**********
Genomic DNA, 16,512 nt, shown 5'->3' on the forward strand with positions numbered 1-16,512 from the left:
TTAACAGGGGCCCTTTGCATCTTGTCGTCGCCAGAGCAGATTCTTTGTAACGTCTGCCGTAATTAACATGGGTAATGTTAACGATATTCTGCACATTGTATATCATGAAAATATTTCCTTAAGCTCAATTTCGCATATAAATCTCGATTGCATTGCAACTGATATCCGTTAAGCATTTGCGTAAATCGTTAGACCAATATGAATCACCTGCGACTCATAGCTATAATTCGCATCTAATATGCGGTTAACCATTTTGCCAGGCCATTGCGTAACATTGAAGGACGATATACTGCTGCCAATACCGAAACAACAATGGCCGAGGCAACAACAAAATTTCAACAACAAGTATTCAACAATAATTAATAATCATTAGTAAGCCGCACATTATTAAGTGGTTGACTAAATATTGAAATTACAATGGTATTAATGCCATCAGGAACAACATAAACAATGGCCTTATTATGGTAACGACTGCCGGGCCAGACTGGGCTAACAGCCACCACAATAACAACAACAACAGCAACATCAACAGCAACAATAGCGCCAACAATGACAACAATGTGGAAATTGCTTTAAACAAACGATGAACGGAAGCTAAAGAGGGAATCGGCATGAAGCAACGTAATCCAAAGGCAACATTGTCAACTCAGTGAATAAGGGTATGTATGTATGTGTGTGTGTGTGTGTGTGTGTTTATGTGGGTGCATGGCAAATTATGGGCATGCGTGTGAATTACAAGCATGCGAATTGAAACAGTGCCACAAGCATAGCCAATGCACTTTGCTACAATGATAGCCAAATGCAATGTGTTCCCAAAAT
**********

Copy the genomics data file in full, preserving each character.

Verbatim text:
Genomic DNA, 16,512 nt, shown 5'->3' on the forward strand with positions numbered 1-16,512 from the left:
TTAACAGGGGCCCTTTGCATCTTGTCGTCGCCAGAGCAGATTCTTTGTAACGTCTGCCGTAATTAACATGGGTAATGTTAACGATATTCTGCACATTGTATATCATGAAAATATTTCCTTAAGCTCAATTTCGCATATAAATCTCGATTGCATTGCAACTGATATCCGTTAAGCATTTGCGTAAATCGTTAGACCAATATGAATCACCTGCGACTCATAGCTATAATTCGCATCTAATATGCGGTTAACCATTTTGCCAGGCCATTGCGTAACATTGAAGGACGATATACTGCTGCCAATACCGAAACAACAATGGCCGAGGCAACAACAAAATTTCAACAACAAGTATTCAACAATAATTAATAATCATTAGTAAGCCGCACATTATTAAGTGGTTGACTAAATATTGAAATTACAATGGTATTAATGCCATCAGGAACAACATAAACAATGGCCTTATTATGGTAACGACTGCCGGGCCAGACTGGGCTAACAGCCACCACAATAACAACAACAACAGCAACATCAACAGCAACAATAGCGCCAACAATGACAACAATGTGGAAATTGCTTTAAACAAACGATGAACGGAAGCTAAAGAGGGAATCGGCATGAAGCAACGTAATCCAAAGGCAACATTGTCAACTCAGTGAATAAGGGTATGTATGTATGTGTGTGTGTGTGTGTGTGTGTTTATGTGGGTGCATGGCAAATTATGGGCATGCGTGTGAATTACAAGCATGCGAATTGAAACAGTGCCACAAGCATAGCCAATGCACTTTGCTACAATGATAGCCAAATGCAATGTGTTCCCAAAAT